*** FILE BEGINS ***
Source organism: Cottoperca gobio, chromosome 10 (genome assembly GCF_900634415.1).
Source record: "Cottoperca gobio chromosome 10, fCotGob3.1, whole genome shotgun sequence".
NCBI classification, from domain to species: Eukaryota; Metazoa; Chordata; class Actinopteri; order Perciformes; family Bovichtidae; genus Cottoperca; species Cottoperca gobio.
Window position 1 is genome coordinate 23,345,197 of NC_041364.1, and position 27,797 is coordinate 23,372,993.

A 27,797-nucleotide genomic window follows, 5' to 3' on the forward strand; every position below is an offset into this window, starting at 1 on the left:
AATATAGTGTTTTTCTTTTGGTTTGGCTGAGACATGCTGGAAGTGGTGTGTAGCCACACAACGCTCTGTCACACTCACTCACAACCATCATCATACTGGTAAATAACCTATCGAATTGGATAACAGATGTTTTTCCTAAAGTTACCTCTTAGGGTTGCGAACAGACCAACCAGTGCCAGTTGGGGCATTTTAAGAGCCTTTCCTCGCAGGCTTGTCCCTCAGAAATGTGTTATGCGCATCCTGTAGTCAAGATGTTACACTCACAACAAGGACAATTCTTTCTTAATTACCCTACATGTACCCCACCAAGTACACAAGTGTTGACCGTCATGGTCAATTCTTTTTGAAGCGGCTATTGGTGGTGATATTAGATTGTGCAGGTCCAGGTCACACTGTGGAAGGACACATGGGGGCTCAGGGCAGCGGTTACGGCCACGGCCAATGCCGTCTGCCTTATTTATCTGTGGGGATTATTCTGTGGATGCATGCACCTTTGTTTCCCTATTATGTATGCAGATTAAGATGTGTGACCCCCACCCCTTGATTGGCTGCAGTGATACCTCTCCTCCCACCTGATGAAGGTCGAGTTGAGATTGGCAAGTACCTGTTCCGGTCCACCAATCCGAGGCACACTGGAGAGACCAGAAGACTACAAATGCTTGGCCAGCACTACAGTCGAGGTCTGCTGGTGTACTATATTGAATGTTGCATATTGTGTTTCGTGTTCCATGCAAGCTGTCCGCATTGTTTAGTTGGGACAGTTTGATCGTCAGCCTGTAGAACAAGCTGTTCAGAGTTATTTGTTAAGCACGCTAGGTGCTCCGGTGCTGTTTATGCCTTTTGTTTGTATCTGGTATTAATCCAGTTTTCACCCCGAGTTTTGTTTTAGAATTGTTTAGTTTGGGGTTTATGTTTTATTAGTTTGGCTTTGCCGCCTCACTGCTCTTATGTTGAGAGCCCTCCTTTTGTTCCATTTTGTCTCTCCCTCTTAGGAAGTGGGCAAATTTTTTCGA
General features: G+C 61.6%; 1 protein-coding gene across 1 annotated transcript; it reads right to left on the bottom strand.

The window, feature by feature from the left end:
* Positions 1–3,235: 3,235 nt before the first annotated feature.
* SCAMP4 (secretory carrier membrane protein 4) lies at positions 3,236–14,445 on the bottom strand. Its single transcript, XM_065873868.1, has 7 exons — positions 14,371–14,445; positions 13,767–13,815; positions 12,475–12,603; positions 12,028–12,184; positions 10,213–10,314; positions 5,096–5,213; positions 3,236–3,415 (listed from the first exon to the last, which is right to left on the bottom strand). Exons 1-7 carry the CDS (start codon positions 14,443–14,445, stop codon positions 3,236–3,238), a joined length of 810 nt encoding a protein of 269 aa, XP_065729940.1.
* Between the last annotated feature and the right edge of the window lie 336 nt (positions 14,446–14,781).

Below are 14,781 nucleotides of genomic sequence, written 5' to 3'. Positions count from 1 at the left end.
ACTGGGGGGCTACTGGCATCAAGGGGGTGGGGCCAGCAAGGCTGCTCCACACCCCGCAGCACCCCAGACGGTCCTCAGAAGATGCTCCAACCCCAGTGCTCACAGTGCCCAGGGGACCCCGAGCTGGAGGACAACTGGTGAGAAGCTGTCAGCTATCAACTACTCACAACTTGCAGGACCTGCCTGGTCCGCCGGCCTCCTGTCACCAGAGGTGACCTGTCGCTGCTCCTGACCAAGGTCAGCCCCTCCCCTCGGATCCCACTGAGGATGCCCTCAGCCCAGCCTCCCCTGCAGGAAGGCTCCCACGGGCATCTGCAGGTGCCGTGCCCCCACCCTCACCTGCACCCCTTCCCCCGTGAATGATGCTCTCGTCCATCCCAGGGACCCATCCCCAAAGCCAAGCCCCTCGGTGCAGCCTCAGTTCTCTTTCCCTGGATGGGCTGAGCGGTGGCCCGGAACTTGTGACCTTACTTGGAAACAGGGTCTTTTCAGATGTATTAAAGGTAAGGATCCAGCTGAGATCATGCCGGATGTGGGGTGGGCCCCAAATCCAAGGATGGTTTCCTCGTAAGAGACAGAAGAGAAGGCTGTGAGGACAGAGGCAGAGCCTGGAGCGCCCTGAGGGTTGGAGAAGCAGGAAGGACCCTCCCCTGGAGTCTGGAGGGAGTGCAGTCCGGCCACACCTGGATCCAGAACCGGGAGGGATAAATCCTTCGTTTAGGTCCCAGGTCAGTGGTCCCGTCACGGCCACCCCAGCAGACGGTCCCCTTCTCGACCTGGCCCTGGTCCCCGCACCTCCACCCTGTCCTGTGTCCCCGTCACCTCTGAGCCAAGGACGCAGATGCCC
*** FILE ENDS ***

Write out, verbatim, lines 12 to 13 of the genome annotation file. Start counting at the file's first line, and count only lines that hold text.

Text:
Below are 14,781 nucleotides of genomic sequence, written 5' to 3'. Positions count from 1 at the left end.
ACTGGGGGGCTACTGGCATCAAGGGGGTGGGGCCAGCAAGGCTGCTCCACACCCCGCAGCACCCCAGACGGTCCTCAGAAGATGCTCCAACCCCAGTGCTCACAGTGCCCAGGGGACCCCGAGCTGGAGGACAACTGGTGAGAAGCTGTCAGCTATCAACTACTCACAACTTGCAGGACCTGCCTGGTCCGCCGGCCTCCTGTCACCAGAGGTGACCTGTCGCTGCTCCTGACCAAGGTCAGCCCCTCCCCTCGGATCCCACTGAGGATGCCCTCAGCCCAGCCTCCCCTGCAGGAAGGCTCCCACGGGCATCTGCAGGTGCCGTGCCCCCACCCTCACCTGCACCCCTTCCCCCGTGAATGATGCTCTCGTCCATCCCAGGGACCCATCCCCAAAGCCAAGCCCCTCGGTGCAGCCTCAGTTCTCTTTCCCTGGATGGGCTGAGCGGTGGCCCGGAACTTGTGACCTTACTTGGAAACAGGGTCTTTTCAGATGTATTAAAGGTAAGGATCCAGCTGAGATCATGCCGGATGTGGGGTGGGCCCCAAATCCAAGGATGGTTTCCTCGTAAGAGACAGAAGAGAAGGCTGTGAGGACAGAGGCAGAGCCTGGAGCGCCCTGAGGGTTGGAGAAGCAGGAAGGACCCTCCCCTGGAGTCTGGAGGGAGTGCAGTCCGGCCACACCTGGATCCAGAACCGGGAGGGATAAATCCTTCGTTTAGGTCCCAGGTCAGTGGTCCCGTCACGGCCACCCCAGCAGACGGTCCCCTTCTCGACCTGGCCCTGGTCCCCGCACCTCCACCCTGTCCTGTGTCCCCGTCACCTCTGAGCCAAGGACGCAGATGCCC